If a same-sex couple wish to formalise their relationship then they have two options: to enter into a civil partnership, or to get married.
A civil partnership gives legal recognition to same-sex relationships, putting the civil partners in a similar legal position to married couples.
A civil partnership is formed by having the partnership registered. The formalities and procedure are not dissimilar to those for marriage.
Civil partnerships may be dissolved in the same way as marriages, save that the term ‘dissolution order’ is used instead of ‘divorce’. The grounds for a dissolution order are the same as for divorce, save that a civil partner may not rely upon adultery to prove that the civil partnership has broken down irretrievably. The procedure is similar to that for divorce.
As with marriage, civil partnerships can be annulled. It is also possible to obtain a ‘separation order’, which is the equivalent of judicial separation between spouses.
When a civil partnership is terminated, the court can make the same financial orders as it can when a marriage is terminated. The factors that the court takes into account when deciding what orders to make are similar, and the procedure is much the same.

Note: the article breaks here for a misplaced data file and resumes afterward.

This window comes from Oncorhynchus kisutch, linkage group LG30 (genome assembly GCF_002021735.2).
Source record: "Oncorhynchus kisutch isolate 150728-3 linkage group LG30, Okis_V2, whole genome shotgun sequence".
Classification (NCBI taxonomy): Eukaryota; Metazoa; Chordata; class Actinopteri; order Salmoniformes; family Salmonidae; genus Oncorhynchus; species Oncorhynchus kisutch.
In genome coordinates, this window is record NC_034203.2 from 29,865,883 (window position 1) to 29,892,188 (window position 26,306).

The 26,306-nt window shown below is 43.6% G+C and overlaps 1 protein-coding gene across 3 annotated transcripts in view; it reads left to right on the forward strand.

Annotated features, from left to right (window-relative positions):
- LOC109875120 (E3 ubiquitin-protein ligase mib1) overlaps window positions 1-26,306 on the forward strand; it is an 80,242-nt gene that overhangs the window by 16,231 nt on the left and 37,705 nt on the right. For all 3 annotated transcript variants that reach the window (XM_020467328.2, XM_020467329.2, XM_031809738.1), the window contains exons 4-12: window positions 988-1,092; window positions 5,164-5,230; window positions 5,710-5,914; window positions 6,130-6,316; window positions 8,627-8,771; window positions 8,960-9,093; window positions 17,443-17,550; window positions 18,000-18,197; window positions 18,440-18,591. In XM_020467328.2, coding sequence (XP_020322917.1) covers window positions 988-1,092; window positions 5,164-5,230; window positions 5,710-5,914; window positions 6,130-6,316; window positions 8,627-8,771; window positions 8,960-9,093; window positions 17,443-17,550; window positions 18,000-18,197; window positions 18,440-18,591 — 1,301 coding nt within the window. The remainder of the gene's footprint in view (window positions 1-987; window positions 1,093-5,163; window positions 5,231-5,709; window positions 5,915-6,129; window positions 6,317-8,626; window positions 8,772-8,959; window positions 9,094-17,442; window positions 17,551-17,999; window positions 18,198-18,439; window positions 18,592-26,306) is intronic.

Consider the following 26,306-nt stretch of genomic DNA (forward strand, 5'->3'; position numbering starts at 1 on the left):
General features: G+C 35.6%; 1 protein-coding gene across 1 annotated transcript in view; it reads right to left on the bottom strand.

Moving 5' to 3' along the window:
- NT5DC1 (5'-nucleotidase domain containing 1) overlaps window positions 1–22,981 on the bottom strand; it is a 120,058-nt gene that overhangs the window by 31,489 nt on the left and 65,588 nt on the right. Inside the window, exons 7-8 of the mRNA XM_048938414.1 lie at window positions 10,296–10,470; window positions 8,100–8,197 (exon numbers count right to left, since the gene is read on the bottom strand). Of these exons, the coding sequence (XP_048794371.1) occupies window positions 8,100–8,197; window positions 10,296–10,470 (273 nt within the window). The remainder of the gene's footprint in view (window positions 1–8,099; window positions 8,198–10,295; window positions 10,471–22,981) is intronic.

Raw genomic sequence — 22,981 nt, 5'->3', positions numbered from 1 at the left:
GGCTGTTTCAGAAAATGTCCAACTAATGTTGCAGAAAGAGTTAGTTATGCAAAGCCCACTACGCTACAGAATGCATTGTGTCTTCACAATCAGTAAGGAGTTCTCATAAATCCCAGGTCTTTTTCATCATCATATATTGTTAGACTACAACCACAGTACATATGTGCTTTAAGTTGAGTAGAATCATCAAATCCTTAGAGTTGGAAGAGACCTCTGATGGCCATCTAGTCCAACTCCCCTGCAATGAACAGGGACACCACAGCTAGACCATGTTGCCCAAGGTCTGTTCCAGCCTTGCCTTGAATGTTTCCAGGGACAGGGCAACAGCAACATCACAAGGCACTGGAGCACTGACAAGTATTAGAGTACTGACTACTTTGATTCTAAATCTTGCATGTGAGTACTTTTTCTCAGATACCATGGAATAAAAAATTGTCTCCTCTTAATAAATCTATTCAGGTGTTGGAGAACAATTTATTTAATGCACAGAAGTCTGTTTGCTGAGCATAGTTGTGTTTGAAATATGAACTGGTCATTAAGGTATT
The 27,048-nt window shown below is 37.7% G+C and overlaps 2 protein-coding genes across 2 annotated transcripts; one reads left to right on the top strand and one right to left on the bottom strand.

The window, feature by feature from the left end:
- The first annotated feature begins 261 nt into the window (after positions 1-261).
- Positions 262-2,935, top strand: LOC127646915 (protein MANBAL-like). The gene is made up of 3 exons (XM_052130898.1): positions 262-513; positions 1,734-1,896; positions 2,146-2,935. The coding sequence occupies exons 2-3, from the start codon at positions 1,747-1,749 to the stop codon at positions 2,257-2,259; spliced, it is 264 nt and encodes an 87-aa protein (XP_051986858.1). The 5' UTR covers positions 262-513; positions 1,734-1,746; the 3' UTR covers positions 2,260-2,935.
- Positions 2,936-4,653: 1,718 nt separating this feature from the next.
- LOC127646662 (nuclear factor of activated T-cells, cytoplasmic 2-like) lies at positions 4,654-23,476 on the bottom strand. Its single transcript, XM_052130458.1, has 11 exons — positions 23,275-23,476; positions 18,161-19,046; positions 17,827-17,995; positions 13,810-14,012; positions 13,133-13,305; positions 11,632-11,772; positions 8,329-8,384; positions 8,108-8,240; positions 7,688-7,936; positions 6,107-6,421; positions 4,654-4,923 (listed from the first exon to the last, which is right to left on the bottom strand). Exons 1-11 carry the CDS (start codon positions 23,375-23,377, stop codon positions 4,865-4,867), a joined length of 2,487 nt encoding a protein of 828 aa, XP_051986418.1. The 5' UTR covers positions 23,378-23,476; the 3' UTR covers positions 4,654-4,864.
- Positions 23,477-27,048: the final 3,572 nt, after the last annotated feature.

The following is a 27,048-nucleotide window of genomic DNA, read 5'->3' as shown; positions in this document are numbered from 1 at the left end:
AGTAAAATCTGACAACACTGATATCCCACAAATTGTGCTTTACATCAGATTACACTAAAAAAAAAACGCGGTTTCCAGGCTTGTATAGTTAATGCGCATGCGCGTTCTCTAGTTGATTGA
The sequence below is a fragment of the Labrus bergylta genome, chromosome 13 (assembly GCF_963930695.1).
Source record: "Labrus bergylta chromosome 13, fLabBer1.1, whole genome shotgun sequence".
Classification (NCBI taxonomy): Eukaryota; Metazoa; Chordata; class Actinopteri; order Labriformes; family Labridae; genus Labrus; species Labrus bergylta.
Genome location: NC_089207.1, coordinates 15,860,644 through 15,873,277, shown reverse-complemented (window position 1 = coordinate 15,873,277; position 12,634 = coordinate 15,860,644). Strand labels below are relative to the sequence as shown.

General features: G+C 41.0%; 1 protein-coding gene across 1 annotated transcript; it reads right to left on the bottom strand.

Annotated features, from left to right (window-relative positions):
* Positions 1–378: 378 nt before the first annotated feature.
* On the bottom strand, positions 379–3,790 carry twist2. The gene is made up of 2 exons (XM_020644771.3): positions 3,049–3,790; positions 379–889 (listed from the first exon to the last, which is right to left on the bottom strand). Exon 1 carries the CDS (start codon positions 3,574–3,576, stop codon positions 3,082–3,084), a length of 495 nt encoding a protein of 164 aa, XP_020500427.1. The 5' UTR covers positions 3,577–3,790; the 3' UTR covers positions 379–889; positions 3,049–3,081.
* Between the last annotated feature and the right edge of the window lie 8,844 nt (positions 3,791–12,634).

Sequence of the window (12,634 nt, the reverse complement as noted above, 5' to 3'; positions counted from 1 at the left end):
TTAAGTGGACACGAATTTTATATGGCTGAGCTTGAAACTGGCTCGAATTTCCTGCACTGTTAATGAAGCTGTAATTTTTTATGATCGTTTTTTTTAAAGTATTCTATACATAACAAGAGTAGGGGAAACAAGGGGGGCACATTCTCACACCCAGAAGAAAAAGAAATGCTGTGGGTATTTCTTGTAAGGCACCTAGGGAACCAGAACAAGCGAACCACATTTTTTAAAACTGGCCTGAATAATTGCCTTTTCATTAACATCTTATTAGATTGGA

Since March 2014 it has also been possible for same-sex couples to get married.
A same-sex marriage can be dissolved in the same way as an opposite-sex marriage. However, it should be noted that only conduct between the respondent to the divorce and a person of the opposite sex may constitute adultery for the purposes of divorce. Accordingly, if the respondent had sex with someone of the same sex that would not be adultery, although it would be unreasonable behaviour.
The court can make the same financial orders on the dissolution of a same-sex marriage as it can on the dissolution of an opposite-sex marriage.
For further advice contact Family Law Café by clicking the Contact link above and filling in the form, or by calling us on 020 3904 0506.